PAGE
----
The U.S. Department of the Treasury’s Financial Crimes Enforcement Network (“FinCEN”) issued a final rule imposing special measures under Section 311 of the USA PATRIOT Act against FBME Bank Ltd. (“FBME”), formerly known as the Federal Bank of the Middle East Ltd., as a financial institution of primary money laundering concern.  This finalizes a rule proposed on July 17, 2014, in which FinCEN found FBME to be of primary money laundering concern under Section 311 and proposed imposition of special measures.

FBME is presently headquartered in Tanzania, but conducts over 90 percent of its global banking business and holds over 90 percent of its assets in its Cyprus branch, where it was originally established in 1982, as a subsidiary of the private Lebanese bank, the Federal Bank of Lebanon.  Although FBME has a significant presence in Cyprus, it is not in direct competition with local retail banks in Cyprus – it has no retail counters there, and its Cypriot customers are limited mainly to staff, contractors, and professionals providing services to FBME.  Both FBME and the Federal Bank of Lebanon are owned by Ayoub-Farid M. Saab and Fadi M. Saab.  In its notice finding that FBME was of primary money laundering concern, FinCEN highlighted FBME’s facilitation of money laundering, terrorist financing, transnational organized crime, fraud schemes, sanctions evasion, weapons proliferation, corruption by politically-exposed persons, and other financial crime by its customers.  The notice also highlighted FBME’s weak anti-money laundering (AML) controls, noting that this made the bank especially attractive to high-risk shell companies (i.e., companies formed for the sole purpose of holding property or funds that do not engage in any legitimate business activity).  FinCEN also found that FBME performed a significant volume of transactions and activities that had little or no transparency and often no apparent legitimate business purpose.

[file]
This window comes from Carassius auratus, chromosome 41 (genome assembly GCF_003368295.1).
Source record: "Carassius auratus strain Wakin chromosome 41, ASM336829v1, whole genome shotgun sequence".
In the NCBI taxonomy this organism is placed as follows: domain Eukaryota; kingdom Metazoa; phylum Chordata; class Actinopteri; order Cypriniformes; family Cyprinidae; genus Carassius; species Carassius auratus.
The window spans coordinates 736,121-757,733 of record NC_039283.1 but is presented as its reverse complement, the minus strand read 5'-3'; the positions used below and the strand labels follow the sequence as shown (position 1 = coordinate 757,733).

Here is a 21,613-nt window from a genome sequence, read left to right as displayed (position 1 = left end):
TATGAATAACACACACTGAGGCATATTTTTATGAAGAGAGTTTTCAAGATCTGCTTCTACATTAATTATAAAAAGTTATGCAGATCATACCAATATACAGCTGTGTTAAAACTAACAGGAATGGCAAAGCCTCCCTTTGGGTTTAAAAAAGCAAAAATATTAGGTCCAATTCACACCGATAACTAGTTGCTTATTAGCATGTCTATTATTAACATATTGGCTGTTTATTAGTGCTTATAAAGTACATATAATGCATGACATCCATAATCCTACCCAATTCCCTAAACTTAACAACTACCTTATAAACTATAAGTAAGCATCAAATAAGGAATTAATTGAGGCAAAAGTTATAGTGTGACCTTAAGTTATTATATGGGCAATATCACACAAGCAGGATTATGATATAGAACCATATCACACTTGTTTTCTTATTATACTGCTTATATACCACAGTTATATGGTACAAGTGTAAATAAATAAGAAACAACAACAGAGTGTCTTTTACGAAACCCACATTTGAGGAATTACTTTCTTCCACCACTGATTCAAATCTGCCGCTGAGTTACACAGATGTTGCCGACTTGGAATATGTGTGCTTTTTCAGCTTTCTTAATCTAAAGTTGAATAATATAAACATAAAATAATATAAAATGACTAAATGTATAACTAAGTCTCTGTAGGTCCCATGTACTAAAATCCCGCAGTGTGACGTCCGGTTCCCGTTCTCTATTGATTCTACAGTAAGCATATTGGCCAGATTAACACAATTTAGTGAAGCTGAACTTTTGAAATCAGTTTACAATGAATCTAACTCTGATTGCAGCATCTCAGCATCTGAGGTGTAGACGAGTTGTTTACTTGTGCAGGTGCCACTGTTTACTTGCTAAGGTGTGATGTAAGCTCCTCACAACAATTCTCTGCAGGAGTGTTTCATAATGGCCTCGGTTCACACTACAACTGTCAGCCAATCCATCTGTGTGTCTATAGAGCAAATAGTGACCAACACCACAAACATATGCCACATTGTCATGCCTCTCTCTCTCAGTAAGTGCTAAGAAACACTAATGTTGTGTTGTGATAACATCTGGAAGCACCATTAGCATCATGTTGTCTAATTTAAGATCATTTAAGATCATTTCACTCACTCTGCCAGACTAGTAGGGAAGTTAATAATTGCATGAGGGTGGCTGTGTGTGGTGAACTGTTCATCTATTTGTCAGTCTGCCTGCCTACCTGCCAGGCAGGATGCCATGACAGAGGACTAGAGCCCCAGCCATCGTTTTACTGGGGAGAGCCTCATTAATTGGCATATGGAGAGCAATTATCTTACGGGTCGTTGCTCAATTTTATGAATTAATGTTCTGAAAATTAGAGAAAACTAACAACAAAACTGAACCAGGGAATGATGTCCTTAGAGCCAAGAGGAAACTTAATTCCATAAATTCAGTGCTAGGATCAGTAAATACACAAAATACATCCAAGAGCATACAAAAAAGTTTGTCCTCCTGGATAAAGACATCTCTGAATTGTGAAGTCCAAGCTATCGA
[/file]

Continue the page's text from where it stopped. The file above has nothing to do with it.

Section 311 of the USA PATRIOT Act authorizes imposition of “special measures” against a foreign jurisdiction, financial institution, class of international transaction or type of account found to be of primary money laundering concern.  In this case, FinCEN imposed the “fifth special measure”, which prohibits banks and other covered financial institutions from establishing, maintaining, administering or managing correspondent accounts in the United States for or on behalf of FBME(including all branches, offices and subsidiaries of FBME operating in any jurisdiction).  The final rule also requires “special due diligence” be applied to foreign correspondent accounts that is reasonably designed to guard against their use to process transactions involving FBME Group.  Special due diligence, at minimum, requires:

  • notification to each foreign correspondent account holder that the covered financial institution “knows or has reason to know” provides services to FBME that such account holder may not provide FBME with access to the correspondent account; and
  • reasonable steps to identify any use of its foreign correspondent accounts by FBME Group.

Shortly after the issuance of FinCEN’s findings in 2014, the Central Bank of Cyprus placed FBME’s Cyprus branch “under resolution,” and the Bank of Tanzania took over management of FBME’s headquarters in Tanzania, and commercial activities have therefore effectively been suspended.  In addition to cutting off the ability of FBME to access the U.S. financial system, finalization of the proposed rule, as stated in the FinCEN press release announcing the final rule, provides “public notification to the international financial community of the risks posed by dealing with FBME.”  There are seven currently outstanding proposed special measures against other foreign financial institutions that FinCEN has neither finalized nor withdrawn.  This is the first finalized proposal by FinCEN imposing special measures since 2007.